Brown – Brooklyn Rail
September 9 – October 23, 2021
McArthur Binion’s second solo exhibition at the Lehmann Maupin Gallery in Chelsea is filled with a new series of nine paintings in the two gallery spaces on the ground floor, all titled Modern: Old: Brown (all in 2021). We can easily recognize in each of them the familiar pasted elements or patterns in Binion’s ‘subconscious’ of names and addresses handwritten on dated address book cards, her birth certificate, her profile picture. or other personal photos in repeated patterns and layers on the grid formation. They are covered with ink wash on which hand-drawn oil stick lines run perpendicular to the support in horizontal and vertical directions that pixelate the entire painting, on paper laminated on cardboard, in micro-sections. The paintings in the exhibition unite Binion’s agility with color, a study he has been pursuing for 40 years, as well as minimalism and geometric abstraction. In the first gallery, we see two works in which a large circle drawn in graphite dominates two squares painted in black; these frame a third rectangular work divided into four vertical segments vividly colored in red, emerald green, purple, and shades of gray, each framed by a repeating image in a patterned border. In the second gallery, the series transforms into large rectangles where square tiles and brightly colored vertical sections rival the darker colors of her black and white profile images. Upper-level gallery houses a collaborative piece featuring a composition-response to Binion’s work Stuttering: standing: motionless (LDM II) VI (2013) by musician Henry Threadgill as a tribute to their late friend, jazz musician and composer Lawrence D. “Butch” Morris. There are two paintings in particular that anchor the exhibition: one in the first gallery which includes small images of the severed head of a lynched black man and another rather striking colorful painting in the second gallery on the east wall.
In this latter painting, unlike the others in the gallery, which are painted with a dark brown oil stick, Binion uses sticks of multiple colors to construct his vertical and horizontal grid lines. This creates an interesting play of light and color similar to the reflections and changes of light obtained in stained glass. Up close we see glued address book cards painted with transparent, finely applied ink strokes and divided into an array of random rectangular shapes in blue, yellow, pink, orange, green, and brown. From a distance, blue squares with darker ultramarine blue lines turn into unified blue gradients, while in yellow squares, orange lines appear bright pink from afar and blue squares with yellow lines appear lime green. The variety of colors and the combinations of oil lines on colored squares create a modern musical mosaic, these subtle color changes playing tricks on the eye as we approach and move away from the painting. . When the colored lines start to differ, the paint gets subtle gradations; we feel transported in the colors and in their world which exists beyond reality. The illusory translations made in our minds create a transcendent experience.
There is a painting in the exhibition that makes us look closely to discern its pasted images of the severed head of a lynched black man. The effects of this painting are even more sensitive and moving. Its graphite circle is very subtle and escapes us if we don’t catch the painting in the right light and viewing angle, but the shape is made more noticeable with the dark glaze bordering the circle. As we stand in front of these large paintings, we recognize the pain, death, torture and horror inherent in the heartbreaking image of the lynched man multiplied over and over again. To live with this work is to live with the fragments of this image – the fragmented image of a black man – to remember that even though you cannot see it without spending time looking closely, it is there and is. as widespread and repetitive as a pattern. It not only asks us to look closely at the micro level for the subject, but also to pay attention to how the composition changes and becomes more abstract as we step back and absorb the work in its entirety. The images are camouflaged under layers of black and gray ink brushes washed and painted in thick, creating a dark, elegant and smooth texture with different tones reminiscent of black skin. These moments are highlighted by dark brown lines that make up Binion’s grid. Seen from a distance, these hint at earthy allusions to reddish Siena and, much like the colorful painting in the other gallery, unifies the dark colors into a vivid image, its mystery amplified by the omnipresence of the larger circle. ladder. The border around the painting is akin to the painted borders found in some early Italian Renaissance paintings such as Giotto’s cycle of frescoes for the Scrovegni Chapel in Padua and features a different micro-image: a black hand, reminiscent of that of 2019 Hand: Work, his first solo exhibition at Lehmann Maupin. The repetition of this image recalls the many handprints of the first urgent traces of man in prehistoric cave paintings. Blue-violet, orange and green alternate and create movement around the border, thus inscribing this dark circle. The whole picture obliges our solemn contemplation, because to stand before him is to experience his transcendent subject in an eternal place where his soul resides in dignity.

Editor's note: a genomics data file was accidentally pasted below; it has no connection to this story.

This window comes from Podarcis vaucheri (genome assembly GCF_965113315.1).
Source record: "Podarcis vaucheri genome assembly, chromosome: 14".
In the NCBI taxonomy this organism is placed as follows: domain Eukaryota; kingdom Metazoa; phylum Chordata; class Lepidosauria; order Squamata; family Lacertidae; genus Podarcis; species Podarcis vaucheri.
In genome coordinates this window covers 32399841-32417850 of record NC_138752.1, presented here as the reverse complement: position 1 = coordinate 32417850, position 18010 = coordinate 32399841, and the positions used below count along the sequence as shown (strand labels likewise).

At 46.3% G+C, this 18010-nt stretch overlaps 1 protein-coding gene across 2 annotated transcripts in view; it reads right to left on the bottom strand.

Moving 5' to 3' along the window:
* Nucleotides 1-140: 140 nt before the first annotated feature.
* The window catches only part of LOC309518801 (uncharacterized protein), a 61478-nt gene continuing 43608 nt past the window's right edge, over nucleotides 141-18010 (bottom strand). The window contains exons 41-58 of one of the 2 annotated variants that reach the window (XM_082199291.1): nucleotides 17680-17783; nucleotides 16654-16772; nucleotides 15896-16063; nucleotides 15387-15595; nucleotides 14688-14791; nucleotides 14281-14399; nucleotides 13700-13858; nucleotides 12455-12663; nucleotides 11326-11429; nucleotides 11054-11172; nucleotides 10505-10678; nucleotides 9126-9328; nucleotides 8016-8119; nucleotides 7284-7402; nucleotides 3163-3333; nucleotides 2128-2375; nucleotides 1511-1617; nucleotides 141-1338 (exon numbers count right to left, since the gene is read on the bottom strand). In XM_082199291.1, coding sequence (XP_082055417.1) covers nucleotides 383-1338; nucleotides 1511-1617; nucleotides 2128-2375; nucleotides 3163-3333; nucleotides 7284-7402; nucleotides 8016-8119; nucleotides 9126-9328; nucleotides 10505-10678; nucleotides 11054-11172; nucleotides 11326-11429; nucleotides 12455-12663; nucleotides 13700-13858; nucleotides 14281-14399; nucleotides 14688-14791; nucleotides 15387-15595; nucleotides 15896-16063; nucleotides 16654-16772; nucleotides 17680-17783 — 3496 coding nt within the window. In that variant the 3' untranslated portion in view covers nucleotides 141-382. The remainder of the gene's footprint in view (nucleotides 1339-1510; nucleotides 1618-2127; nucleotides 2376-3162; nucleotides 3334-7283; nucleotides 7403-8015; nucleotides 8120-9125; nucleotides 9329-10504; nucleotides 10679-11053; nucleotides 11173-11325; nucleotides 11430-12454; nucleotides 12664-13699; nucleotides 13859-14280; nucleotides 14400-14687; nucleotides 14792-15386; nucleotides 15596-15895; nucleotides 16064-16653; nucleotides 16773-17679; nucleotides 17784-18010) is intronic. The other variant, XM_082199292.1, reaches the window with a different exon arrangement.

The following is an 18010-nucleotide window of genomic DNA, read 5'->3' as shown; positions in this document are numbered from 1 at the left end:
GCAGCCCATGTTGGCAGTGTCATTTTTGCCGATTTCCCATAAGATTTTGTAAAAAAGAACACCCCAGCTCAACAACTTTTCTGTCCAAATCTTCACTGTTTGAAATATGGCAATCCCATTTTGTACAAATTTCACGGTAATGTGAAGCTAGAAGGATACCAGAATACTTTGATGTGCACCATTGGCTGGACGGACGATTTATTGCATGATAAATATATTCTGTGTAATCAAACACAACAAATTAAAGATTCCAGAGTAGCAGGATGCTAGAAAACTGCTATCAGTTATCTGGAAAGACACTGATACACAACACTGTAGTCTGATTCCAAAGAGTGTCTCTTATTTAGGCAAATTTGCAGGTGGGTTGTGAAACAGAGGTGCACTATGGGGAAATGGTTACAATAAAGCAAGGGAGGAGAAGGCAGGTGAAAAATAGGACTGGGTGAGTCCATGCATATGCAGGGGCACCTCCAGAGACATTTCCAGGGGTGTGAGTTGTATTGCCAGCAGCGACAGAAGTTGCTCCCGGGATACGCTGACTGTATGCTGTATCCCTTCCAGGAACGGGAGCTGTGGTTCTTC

These new works reveal how Binion weaves the old, the modern and the dark worlds through abstraction and images, reflecting on each of their translations through time. Selections within the glued ‘unconscious’, combined with handwriting, hand-drawn lines, and flowing ink connect us to a meditative realm and Binion’s personal story. We can’t wait to be surprised with the next evolution of Binion’s work.